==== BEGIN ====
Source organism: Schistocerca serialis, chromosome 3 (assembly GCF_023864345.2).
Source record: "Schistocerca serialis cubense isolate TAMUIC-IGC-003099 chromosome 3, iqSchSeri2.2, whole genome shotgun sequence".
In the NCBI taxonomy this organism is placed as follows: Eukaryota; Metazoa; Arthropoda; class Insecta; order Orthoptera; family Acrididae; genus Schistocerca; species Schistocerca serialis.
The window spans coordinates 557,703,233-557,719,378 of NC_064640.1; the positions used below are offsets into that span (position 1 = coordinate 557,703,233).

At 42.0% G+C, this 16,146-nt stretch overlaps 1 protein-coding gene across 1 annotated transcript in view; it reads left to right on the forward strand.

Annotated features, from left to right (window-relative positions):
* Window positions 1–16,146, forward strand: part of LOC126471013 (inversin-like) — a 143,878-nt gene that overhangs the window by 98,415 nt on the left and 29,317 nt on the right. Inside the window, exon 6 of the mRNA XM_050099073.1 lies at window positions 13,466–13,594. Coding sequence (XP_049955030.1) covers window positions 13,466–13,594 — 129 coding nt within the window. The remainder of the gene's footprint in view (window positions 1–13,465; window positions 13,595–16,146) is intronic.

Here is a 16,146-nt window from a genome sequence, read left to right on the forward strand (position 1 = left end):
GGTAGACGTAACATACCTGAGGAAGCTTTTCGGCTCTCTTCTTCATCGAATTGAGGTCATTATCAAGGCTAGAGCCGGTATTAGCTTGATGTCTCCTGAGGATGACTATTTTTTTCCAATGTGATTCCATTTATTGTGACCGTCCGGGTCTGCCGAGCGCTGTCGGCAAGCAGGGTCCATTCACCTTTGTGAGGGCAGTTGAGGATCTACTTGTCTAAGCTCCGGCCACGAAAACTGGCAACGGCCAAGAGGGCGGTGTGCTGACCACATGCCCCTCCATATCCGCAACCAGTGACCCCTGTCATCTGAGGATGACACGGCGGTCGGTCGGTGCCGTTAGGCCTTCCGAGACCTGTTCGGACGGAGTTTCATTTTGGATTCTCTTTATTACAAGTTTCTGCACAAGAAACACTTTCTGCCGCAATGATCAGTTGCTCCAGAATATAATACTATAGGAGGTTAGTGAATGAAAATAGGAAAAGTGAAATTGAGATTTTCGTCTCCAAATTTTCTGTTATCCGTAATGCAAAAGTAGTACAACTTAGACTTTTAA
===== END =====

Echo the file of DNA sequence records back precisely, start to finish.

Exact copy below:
Source organism: Schistocerca serialis, chromosome 3 (assembly GCF_023864345.2).
Source record: "Schistocerca serialis cubense isolate TAMUIC-IGC-003099 chromosome 3, iqSchSeri2.2, whole genome shotgun sequence".
In the NCBI taxonomy this organism is placed as follows: Eukaryota; Metazoa; Arthropoda; class Insecta; order Orthoptera; family Acrididae; genus Schistocerca; species Schistocerca serialis.
The window spans coordinates 557,703,233-557,719,378 of NC_064640.1; the positions used below are offsets into that span (position 1 = coordinate 557,703,233).

At 42.0% G+C, this 16,146-nt stretch overlaps 1 protein-coding gene across 1 annotated transcript in view; it reads left to right on the forward strand.

Annotated features, from left to right (window-relative positions):
* Window positions 1–16,146, forward strand: part of LOC126471013 (inversin-like) — a 143,878-nt gene that overhangs the window by 98,415 nt on the left and 29,317 nt on the right. Inside the window, exon 6 of the mRNA XM_050099073.1 lies at window positions 13,466–13,594. Coding sequence (XP_049955030.1) covers window positions 13,466–13,594 — 129 coding nt within the window. The remainder of the gene's footprint in view (window positions 1–13,465; window positions 13,595–16,146) is intronic.

Here is a 16,146-nt window from a genome sequence, read left to right on the forward strand (position 1 = left end):
GGTAGACGTAACATACCTGAGGAAGCTTTTCGGCTCTCTTCTTCATCGAATTGAGGTCATTATCAAGGCTAGAGCCGGTATTAGCTTGATGTCTCCTGAGGATGACTATTTTTTTCCAATGTGATTCCATTTATTGTGACCGTCCGGGTCTGCCGAGCGCTGTCGGCAAGCAGGGTCCATTCACCTTTGTGAGGGCAGTTGAGGATCTACTTGTCTAAGCTCCGGCCACGAAAACTGGCAACGGCCAAGAGGGCGGTGTGCTGACCACATGCCCCTCCATATCCGCAACCAGTGACCCCTGTCATCTGAGGATGACACGGCGGTCGGTCGGTGCCGTTAGGCCTTCCGAGACCTGTTCGGACGGAGTTTCATTTTGGATTCTCTTTATTACAAGTTTCTGCACAAGAAACACTTTCTGCCGCAATGATCAGTTGCTCCAGAATATAATACTATAGGAGGTTAGTGAATGAAAATAGGAAAAGTGAAATTGAGATTTTCGTCTCCAAATTTTCTGTTATCCGTAATGCAAAAGTAGTACAACTTAGACTTTTAA